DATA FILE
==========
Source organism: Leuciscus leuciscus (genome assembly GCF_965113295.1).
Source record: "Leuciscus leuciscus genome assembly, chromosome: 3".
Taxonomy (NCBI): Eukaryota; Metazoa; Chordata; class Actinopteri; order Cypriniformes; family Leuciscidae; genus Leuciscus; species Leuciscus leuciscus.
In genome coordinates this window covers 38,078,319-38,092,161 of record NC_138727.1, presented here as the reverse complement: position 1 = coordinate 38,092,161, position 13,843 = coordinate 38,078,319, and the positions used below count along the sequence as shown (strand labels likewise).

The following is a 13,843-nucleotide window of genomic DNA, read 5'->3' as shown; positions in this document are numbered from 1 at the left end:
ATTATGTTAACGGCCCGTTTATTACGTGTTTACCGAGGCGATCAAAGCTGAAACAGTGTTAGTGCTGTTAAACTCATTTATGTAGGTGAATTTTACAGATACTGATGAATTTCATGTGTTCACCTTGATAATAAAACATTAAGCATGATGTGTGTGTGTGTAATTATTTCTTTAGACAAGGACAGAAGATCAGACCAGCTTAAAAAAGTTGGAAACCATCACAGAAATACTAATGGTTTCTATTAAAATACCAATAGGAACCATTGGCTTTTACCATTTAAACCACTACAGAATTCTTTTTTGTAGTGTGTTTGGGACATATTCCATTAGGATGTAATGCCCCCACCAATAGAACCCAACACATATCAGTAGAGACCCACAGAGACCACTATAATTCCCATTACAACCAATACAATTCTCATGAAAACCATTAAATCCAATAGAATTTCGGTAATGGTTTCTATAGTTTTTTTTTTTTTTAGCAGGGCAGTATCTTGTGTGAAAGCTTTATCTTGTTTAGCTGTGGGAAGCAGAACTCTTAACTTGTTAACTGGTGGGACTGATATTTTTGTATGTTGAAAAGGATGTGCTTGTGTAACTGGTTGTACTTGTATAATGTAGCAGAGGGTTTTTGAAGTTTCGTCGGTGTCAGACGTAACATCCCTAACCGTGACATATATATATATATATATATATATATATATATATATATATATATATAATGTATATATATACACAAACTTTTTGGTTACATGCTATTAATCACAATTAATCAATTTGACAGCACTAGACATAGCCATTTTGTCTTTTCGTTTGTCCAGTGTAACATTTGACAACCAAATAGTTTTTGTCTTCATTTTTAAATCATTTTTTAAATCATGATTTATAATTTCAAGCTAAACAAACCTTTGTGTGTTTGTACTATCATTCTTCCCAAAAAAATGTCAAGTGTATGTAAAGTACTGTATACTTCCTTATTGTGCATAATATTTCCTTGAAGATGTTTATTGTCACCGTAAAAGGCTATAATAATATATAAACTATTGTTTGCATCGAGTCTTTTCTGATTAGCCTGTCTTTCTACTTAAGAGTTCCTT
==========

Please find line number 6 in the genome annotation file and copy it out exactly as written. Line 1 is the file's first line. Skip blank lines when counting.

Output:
ATTATGTTAACGGCCCGTTTATTACGTGTTTACCGAGGCGATCAAAGCTGAAACAGTGTTAGTGCTGTTAAACTCATTTATGTAGGTGAATTTTACAGATACTGATGAATTTCATGTGTTCACCTTGATAATAAAACATTAAGCATGATGTGTGTGTGTGTAATTATTTCTTTAGACAAGGACAGAAGATCAGACCAGCTTAAAAAAGTTGGAAACCATCACAGAAATACTAATGGTTTCTATTAAAATACCAATAGGAACCATTGGCTTTTACCATTTAAACCACTACAGAATTCTTTTTTGTAGTGTGTTTGGGACATATTCCATTAGGATGTAATGCCCCCACCAATAGAACCCAACACATATCAGTAGAGACCCACAGAGACCACTATAATTCCCATTACAACCAATACAATTCTCATGAAAACCATTAAATCCAATAGAATTTCGGTAATGGTTTCTATAGTTTTTTTTTTTTTTAGCAGGGCAGTATCTTGTGTGAAAGCTTTATCTTGTTTAGCTGTGGGAAGCAGAACTCTTAACTTGTTAACTGGTGGGACTGATATTTTTGTATGTTGAAAAGGATGTGCTTGTGTAACTGGTTGTACTTGTATAATGTAGCAGAGGGTTTTTGAAGTTTCGTCGGTGTCAGACGTAACATCCCTAACCGTGACATATATATATATATATATATATATATATATATATATATATATATATAATGTATATATATACACAAACTTTTTGGTTACATGCTATTAATCACAATTAATCAATTTGACAGCACTAGACATAGCCATTTTGTCTTTTCGTTTGTCCAGTGTAACATTTGACAACCAAATAGTTTTTGTCTTCATTTTTAAATCATTTTTTAAATCATGATTTATAATTTCAAGCTAAACAAACCTTTGTGTGTTTGTACTATCATTCTTCCCAAAAAAATGTCAAGTGTATGTAAAGTACTGTATACTTCCTTATTGTGCATAATATTTCCTTGAAGATGTTTATTGTCACCGTAAAAGGCTATAATAATATATAAACTATTGTTTGCATCGAGTCTTTTCTGATTAGCCTGTCTTTCTACTTAAGAGTTCCTT